Thursday, September 28 2023

San Antonio Spurs managing partner Peter J. Holt had a clear line of sight to Mark Tatum’s flip cards. Before the NBA’s Deputy Commissioner could even say that the Charlotte Hornets were picking second in the draft, Holt pounded the table and started to jump out of his chair. Once Tatum’s words became official, Holt screamed “Woo!” and “Let’s Go!” in jubilation. 

Everything the Spurs had been working towards — entering a rebuilding phase and developing young talent while vying for the No. 1 pick — was felt with the reward of a ping pong ball. San Antonio has won the Victor Wembanyama sweepstakes, and that rebuild? Forget about the process. San Antonio is getting the most unique prospect the NBA has ever seen, and the best since LeBron James in 2003. It marked the third time the Spurs have won the draft lottery, and how about this company for the 7-foot-3 Frenchman — David Robinson in 1987 and Tim Duncan in 1997 marked the other two occurrences. 

“I think I jumped the gun on my reaction, apologies to Charlotte and Mark (Tatum), I told him sorry afterwards — but I thought I was going to pass out I was so excited,” Holt, who kept a small golden key inside his suit jacket as a good luck charm, said following the lottery. “I felt a little bad that I jumped the gun before they even called our name, but this is so thrilling. The game of basketball is so much fun, and the Spurs are full of joy and history, and a living legacy that’s just an honor to be a part of it.” 

The Spurs should be filled with joy, because after four years of sub-.500 records and no playoff appearances, along with what will be a seven-year drought without a postseason victory when 2024 rolls around, the entire complexion of the franchise just changed.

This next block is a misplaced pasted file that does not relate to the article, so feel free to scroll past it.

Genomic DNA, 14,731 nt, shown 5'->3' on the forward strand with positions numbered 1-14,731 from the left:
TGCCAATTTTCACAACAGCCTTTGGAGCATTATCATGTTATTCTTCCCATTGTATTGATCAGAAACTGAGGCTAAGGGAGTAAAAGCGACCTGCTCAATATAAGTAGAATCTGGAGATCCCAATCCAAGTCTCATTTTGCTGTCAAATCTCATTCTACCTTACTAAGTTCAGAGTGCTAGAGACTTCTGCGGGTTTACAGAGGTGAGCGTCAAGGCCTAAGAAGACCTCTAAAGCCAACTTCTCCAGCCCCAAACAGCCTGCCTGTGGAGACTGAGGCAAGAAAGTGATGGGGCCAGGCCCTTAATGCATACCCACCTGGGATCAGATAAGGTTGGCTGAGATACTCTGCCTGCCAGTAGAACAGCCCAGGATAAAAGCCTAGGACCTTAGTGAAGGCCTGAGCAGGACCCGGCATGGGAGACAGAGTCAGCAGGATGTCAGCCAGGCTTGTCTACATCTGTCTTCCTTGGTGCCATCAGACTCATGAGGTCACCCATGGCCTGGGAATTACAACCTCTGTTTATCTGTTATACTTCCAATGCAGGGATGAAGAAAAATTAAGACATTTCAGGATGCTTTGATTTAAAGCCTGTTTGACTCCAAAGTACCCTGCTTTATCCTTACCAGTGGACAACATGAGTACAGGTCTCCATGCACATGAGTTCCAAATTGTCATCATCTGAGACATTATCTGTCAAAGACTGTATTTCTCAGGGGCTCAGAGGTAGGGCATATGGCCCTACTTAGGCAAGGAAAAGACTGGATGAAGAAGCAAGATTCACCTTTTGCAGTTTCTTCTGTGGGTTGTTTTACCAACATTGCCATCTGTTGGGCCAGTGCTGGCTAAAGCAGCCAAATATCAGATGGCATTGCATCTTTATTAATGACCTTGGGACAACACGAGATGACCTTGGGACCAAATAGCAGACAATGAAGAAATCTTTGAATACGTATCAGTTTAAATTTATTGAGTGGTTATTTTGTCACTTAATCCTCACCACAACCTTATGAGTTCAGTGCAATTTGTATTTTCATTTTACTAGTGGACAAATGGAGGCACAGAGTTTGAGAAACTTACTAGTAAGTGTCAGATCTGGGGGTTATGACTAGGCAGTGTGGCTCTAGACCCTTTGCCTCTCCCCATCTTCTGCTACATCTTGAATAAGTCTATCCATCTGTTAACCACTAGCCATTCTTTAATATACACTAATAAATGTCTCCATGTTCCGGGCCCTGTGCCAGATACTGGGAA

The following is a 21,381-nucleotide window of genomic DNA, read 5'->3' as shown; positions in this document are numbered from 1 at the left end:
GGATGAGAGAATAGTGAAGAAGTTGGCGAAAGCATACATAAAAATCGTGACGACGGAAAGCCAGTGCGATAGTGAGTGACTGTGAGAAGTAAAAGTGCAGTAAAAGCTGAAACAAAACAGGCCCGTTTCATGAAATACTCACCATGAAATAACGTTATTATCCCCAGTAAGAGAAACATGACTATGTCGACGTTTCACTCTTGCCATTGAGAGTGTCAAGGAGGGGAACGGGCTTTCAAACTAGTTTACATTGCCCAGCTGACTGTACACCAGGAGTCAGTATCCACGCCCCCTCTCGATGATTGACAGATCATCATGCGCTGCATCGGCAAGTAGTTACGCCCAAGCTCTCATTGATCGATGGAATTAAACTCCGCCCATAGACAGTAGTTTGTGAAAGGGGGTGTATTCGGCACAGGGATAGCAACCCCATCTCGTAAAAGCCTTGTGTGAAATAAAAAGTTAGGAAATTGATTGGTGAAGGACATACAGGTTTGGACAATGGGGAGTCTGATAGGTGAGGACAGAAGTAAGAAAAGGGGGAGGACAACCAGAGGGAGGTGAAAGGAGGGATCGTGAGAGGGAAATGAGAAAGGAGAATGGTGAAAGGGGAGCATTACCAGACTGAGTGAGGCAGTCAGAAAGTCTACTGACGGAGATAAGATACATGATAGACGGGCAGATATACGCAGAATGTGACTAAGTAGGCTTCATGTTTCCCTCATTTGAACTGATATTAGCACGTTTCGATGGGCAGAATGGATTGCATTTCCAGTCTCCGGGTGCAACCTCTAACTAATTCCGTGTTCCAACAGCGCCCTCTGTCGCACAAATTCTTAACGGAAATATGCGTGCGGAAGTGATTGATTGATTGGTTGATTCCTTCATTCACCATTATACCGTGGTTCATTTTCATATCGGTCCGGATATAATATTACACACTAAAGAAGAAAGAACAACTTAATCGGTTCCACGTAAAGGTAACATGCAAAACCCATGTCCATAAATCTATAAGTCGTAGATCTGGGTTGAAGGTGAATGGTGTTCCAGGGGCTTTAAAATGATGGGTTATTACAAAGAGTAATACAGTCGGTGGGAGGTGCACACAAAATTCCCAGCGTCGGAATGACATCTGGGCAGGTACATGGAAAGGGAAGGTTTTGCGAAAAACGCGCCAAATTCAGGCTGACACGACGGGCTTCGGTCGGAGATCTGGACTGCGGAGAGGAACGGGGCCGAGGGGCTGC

For Spurs general manager Brian Wright, who was the Spurs representative in the drawing room ahead of the public announcement, the lead up to the lottery included an unintentional fasting. He couldn’t even think about food, going over 24 hours without eating anything. 

“I just couldn’t eat all day man,” Wright said. “I woke up at 5 a.m. and wish I could have gone to sleep. That didn’t happen, and we hit the ground running. You never know with these things. We got lucky tonight. Then, the numbers start to come up, and you see what’s happening. This is an incredible day, and we’re incredibly excited. We have amazing people in this organization from Pop (Gregg Popovich) to RC (Buford) to the people that don’t get as much love. We love the city of San Antonio, the community and this game. This is special.” 

All Wembanyama has done with Metropolitans 92, the LNB Pro A team in France, is average 21.6 points on 47% shooting, 10.5 rebounds and 3.1 blocks in just over 32 minutes per game. 


“He’s nothing we have ever seen before in the game of basketball,” one scout told FOX Sports as part of a running survey conducted with five talent evaluators from different NBA teams. “There are always changing eras of basketball, and right now we are in this space ball era where it’s all about what you can do to space the floor. How do you combat that? With size and skill. Victor Wembanyama is one of one in those categories.”